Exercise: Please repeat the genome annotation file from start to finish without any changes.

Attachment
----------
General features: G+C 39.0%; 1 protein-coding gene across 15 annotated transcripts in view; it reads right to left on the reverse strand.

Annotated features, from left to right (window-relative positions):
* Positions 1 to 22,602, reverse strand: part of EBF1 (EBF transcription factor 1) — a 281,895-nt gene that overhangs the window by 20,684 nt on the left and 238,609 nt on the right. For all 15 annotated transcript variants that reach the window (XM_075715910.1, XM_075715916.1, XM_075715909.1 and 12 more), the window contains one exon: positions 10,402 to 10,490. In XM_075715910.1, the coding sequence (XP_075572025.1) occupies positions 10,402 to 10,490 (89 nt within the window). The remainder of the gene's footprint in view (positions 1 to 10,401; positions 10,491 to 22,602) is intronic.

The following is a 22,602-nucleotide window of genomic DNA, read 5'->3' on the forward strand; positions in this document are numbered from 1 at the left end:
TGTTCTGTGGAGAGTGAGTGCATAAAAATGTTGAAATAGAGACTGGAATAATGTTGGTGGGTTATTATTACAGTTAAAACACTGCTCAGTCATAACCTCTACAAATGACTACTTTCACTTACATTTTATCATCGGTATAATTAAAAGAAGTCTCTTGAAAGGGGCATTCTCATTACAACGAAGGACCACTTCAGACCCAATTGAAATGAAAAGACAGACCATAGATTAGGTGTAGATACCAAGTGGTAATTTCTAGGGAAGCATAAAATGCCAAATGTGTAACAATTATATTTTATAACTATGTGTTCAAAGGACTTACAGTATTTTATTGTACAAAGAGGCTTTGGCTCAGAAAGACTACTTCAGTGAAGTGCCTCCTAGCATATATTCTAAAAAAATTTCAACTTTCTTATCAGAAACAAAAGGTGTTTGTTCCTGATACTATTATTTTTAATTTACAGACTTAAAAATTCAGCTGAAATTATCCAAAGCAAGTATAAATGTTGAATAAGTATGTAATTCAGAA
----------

General features: G+C 39.0%; 1 protein-coding gene across 15 annotated transcripts in view; it reads right to left on the reverse strand.

Annotated features, from left to right (window-relative positions):
* Positions 1 to 22,602, reverse strand: part of EBF1 (EBF transcription factor 1) — a 281,895-nt gene that overhangs the window by 20,684 nt on the left and 238,609 nt on the right. For all 15 annotated transcript variants that reach the window (XM_075715910.1, XM_075715916.1, XM_075715909.1 and 12 more), the window contains one exon: positions 10,402 to 10,490. In XM_075715910.1, the coding sequence (XP_075572025.1) occupies positions 10,402 to 10,490 (89 nt within the window). The remainder of the gene's footprint in view (positions 1 to 10,401; positions 10,491 to 22,602) is intronic.

The following is a 22,602-nucleotide window of genomic DNA, read 5'->3' on the forward strand; positions in this document are numbered from 1 at the left end:
TGTTCTGTGGAGAGTGAGTGCATAAAAATGTTGAAATAGAGACTGGAATAATGTTGGTGGGTTATTATTACAGTTAAAACACTGCTCAGTCATAACCTCTACAAATGACTACTTTCACTTACATTTTATCATCGGTATAATTAAAAGAAGTCTCTTGAAAGGGGCATTCTCATTACAACGAAGGACCACTTCAGACCCAATTGAAATGAAAAGACAGACCATAGATTAGGTGTAGATACCAAGTGGTAATTTCTAGGGAAGCATAAAATGCCAAATGTGTAACAATTATATTTTATAACTATGTGTTCAAAGGACTTACAGTATTTTATTGTACAAAGAGGCTTTGGCTCAGAAAGACTACTTCAGTGAAGTGCCTCCTAGCATATATTCTAAAAAAATTTCAACTTTCTTATCAGAAACAAAAGGTGTTTGTTCCTGATACTATTATTTTTAATTTACAGACTTAAAAATTCAGCTGAAATTATCCAAAGCAAGTATAAATGTTGAATAAGTATGTAATTCAGAA